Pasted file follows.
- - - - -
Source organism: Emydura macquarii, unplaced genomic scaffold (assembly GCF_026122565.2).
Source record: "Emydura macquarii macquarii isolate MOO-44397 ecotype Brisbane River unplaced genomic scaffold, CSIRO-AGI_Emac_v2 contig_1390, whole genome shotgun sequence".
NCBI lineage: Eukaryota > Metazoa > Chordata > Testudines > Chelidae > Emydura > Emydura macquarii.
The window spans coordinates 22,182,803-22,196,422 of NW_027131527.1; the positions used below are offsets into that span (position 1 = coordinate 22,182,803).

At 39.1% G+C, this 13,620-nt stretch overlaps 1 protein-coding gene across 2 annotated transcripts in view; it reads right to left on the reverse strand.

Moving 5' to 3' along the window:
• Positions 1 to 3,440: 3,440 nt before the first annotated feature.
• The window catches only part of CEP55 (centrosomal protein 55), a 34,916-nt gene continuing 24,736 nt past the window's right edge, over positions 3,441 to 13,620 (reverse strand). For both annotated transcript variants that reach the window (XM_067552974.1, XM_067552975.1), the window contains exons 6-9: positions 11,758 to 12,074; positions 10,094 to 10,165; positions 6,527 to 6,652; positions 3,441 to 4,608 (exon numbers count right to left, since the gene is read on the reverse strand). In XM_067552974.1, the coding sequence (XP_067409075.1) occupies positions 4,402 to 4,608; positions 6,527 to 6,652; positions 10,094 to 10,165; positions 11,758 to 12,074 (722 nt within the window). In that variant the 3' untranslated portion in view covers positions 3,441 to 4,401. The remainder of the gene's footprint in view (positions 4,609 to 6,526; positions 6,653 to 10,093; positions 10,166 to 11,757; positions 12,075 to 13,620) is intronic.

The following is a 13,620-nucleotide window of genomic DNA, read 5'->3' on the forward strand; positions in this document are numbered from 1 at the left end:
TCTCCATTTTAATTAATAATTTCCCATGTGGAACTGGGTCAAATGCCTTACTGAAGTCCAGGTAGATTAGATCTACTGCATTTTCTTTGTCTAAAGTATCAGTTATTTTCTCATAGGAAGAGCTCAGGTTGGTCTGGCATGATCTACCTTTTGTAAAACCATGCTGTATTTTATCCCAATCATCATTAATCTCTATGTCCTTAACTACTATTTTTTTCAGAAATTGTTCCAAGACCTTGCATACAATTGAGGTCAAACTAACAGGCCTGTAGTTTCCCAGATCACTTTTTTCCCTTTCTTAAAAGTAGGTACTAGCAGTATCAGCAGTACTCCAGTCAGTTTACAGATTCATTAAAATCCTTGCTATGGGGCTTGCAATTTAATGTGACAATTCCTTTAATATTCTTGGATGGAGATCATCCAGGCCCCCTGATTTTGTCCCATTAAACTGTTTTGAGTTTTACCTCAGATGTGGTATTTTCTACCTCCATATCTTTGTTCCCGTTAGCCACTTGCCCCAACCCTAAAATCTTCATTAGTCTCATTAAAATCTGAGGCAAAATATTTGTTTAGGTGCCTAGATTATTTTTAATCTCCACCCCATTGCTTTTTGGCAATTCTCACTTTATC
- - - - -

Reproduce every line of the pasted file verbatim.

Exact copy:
Source organism: Emydura macquarii, unplaced genomic scaffold (assembly GCF_026122565.2).
Source record: "Emydura macquarii macquarii isolate MOO-44397 ecotype Brisbane River unplaced genomic scaffold, CSIRO-AGI_Emac_v2 contig_1390, whole genome shotgun sequence".
NCBI lineage: Eukaryota > Metazoa > Chordata > Testudines > Chelidae > Emydura > Emydura macquarii.
The window spans coordinates 22,182,803-22,196,422 of NW_027131527.1; the positions used below are offsets into that span (position 1 = coordinate 22,182,803).

At 39.1% G+C, this 13,620-nt stretch overlaps 1 protein-coding gene across 2 annotated transcripts in view; it reads right to left on the reverse strand.

Moving 5' to 3' along the window:
• Positions 1 to 3,440: 3,440 nt before the first annotated feature.
• The window catches only part of CEP55 (centrosomal protein 55), a 34,916-nt gene continuing 24,736 nt past the window's right edge, over positions 3,441 to 13,620 (reverse strand). For both annotated transcript variants that reach the window (XM_067552974.1, XM_067552975.1), the window contains exons 6-9: positions 11,758 to 12,074; positions 10,094 to 10,165; positions 6,527 to 6,652; positions 3,441 to 4,608 (exon numbers count right to left, since the gene is read on the reverse strand). In XM_067552974.1, the coding sequence (XP_067409075.1) occupies positions 4,402 to 4,608; positions 6,527 to 6,652; positions 10,094 to 10,165; positions 11,758 to 12,074 (722 nt within the window). In that variant the 3' untranslated portion in view covers positions 3,441 to 4,401. The remainder of the gene's footprint in view (positions 4,609 to 6,526; positions 6,653 to 10,093; positions 10,166 to 11,757; positions 12,075 to 13,620) is intronic.

The following is a 13,620-nucleotide window of genomic DNA, read 5'->3' on the forward strand; positions in this document are numbered from 1 at the left end:
TCTCCATTTTAATTAATAATTTCCCATGTGGAACTGGGTCAAATGCCTTACTGAAGTCCAGGTAGATTAGATCTACTGCATTTTCTTTGTCTAAAGTATCAGTTATTTTCTCATAGGAAGAGCTCAGGTTGGTCTGGCATGATCTACCTTTTGTAAAACCATGCTGTATTTTATCCCAATCATCATTAATCTCTATGTCCTTAACTACTATTTTTTTCAGAAATTGTTCCAAGACCTTGCATACAATTGAGGTCAAACTAACAGGCCTGTAGTTTCCCAGATCACTTTTTTCCCTTTCTTAAAAGTAGGTACTAGCAGTATCAGCAGTACTCCAGTCAGTTTACAGATTCATTAAAATCCTTGCTATGGGGCTTGCAATTTAATGTGACAATTCCTTTAATATTCTTGGATGGAGATCATCCAGGCCCCCTGATTTTGTCCCATTAAACTGTTTTGAGTTTTACCTCAGATGTGGTATTTTCTACCTCCATATCTTTGTTCCCGTTAGCCACTTGCCCCAACCCTAAAATCTTCATTAGTCTCATTAAAATCTGAGGCAAAATATTTGTTTAGGTGCCTAGATTATTTTTAATCTCCACCCCATTGCTTTTTGGCAATTCTCACTTTATC